It’s time I came out of the closet. I have been suffering with this secret for years. While society is more accepting of people who dare to follow their hearts and be different, there is still stigma attached to this secret I have been harboring. Once I reveal it, I know my parents will love me the same. My sister and brother, too. Even my friends. But there are narrow-minded, prejudiced and discriminatory people who will shun me. But still, I must be true to who I am. Therefore, I am officially coming out of the closet as a self-published author.

            Did you think I was coming out of the closet as a lesbian? I already did that twenty years ago. It was and remains very natural for me to present myself to the world as a gay woman. But coming out as a self-published author has been more difficult.

            Why is that so when the following are true:

            Self-published writers can marry, foster children and adopt children in every state.

            The children of self-published authors do not get bullied in school.

            The spouses of self-published authors can collect their social security benefits.

            Writers who are self-published are allowed to be by their writing partner’s bedside if she should become sick.

            Hate crimes are not committed against self-published authors.

            Why did I hesitate to come out of the closet as a self-published author? Why did I allow myself to feel inferior since I am not traditionally published?

            The answer: I was afraid and embarrassed not to fit into the expectations of society.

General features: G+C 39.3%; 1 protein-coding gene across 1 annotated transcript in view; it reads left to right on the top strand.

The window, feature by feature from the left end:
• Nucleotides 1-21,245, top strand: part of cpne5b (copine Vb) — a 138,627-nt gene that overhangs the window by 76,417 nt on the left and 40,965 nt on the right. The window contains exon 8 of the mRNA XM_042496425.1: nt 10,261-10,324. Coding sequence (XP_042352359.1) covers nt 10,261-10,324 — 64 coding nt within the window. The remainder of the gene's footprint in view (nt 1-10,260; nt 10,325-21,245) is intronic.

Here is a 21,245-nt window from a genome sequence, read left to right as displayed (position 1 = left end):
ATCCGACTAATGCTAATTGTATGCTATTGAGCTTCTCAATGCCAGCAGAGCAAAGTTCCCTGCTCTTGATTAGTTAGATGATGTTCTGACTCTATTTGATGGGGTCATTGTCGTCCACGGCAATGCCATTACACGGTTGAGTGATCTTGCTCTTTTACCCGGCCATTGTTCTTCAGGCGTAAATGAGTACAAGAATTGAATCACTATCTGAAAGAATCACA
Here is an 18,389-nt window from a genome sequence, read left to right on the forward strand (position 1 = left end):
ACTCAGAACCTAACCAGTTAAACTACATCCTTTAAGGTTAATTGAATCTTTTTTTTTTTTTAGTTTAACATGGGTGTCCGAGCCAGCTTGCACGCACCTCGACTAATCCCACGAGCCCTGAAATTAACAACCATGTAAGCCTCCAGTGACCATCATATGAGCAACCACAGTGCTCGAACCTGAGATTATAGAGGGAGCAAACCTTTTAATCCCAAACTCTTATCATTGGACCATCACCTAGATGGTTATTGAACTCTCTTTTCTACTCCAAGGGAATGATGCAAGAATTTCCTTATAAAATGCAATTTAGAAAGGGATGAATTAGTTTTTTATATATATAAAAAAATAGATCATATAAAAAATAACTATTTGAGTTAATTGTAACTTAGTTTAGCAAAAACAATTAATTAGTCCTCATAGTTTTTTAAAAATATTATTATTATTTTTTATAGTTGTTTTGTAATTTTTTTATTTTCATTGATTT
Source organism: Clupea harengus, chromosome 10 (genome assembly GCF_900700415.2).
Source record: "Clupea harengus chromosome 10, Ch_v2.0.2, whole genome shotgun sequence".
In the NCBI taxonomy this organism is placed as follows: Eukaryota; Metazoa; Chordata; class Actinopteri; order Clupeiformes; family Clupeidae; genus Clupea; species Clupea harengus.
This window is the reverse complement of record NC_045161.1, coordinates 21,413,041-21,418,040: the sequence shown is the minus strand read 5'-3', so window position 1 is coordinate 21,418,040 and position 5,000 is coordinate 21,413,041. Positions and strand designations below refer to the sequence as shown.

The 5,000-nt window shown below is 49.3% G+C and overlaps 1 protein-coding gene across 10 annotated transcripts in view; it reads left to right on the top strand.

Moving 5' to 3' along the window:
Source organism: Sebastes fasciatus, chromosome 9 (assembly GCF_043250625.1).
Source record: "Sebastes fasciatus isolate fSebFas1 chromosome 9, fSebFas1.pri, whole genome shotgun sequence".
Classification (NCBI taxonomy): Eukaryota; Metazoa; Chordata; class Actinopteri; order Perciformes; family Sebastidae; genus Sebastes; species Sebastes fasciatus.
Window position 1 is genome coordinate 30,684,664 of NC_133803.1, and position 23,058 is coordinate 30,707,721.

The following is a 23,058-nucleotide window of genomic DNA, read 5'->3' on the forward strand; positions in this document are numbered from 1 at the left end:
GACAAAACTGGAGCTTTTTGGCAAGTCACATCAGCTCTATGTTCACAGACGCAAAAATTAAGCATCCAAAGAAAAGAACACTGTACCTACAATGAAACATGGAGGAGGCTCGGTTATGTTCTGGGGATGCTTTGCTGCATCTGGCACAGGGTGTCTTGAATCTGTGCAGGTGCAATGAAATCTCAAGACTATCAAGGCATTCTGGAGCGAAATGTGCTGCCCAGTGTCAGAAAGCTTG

But what I know now - what I have always known - is that we are all the same. Living, breathing, loving and creative people who want to be happy.

            I also know that self-published authors are just like those who are traditionally published:

            We have our books edited.

            Our books are properly formatted.

            The covers of our books are expertly designed.

            Our books are available as eBooks and paperbacks and for distribution on-line and in brick-and-mortar stores.

            Our books are marketed and publicized.

            Sometimes our books sell and sometimes they don’t.

            We do book signings, speak at events, appear at book groups and write blog posts.

            We have fans.

            Where we differ from those traditionally published is that we do not have to send query after query hoping an agent finds us worthy, we don’t have to wait for that agent to sell our books, we do not have to hang on another two years after that for our books to be available to readers, we have full editing control, and we do not need the approval of a publishing community that looks to copy the latest successful novel. In other words, I do not have to write a Fifty Shades of Grey knock-off to get published.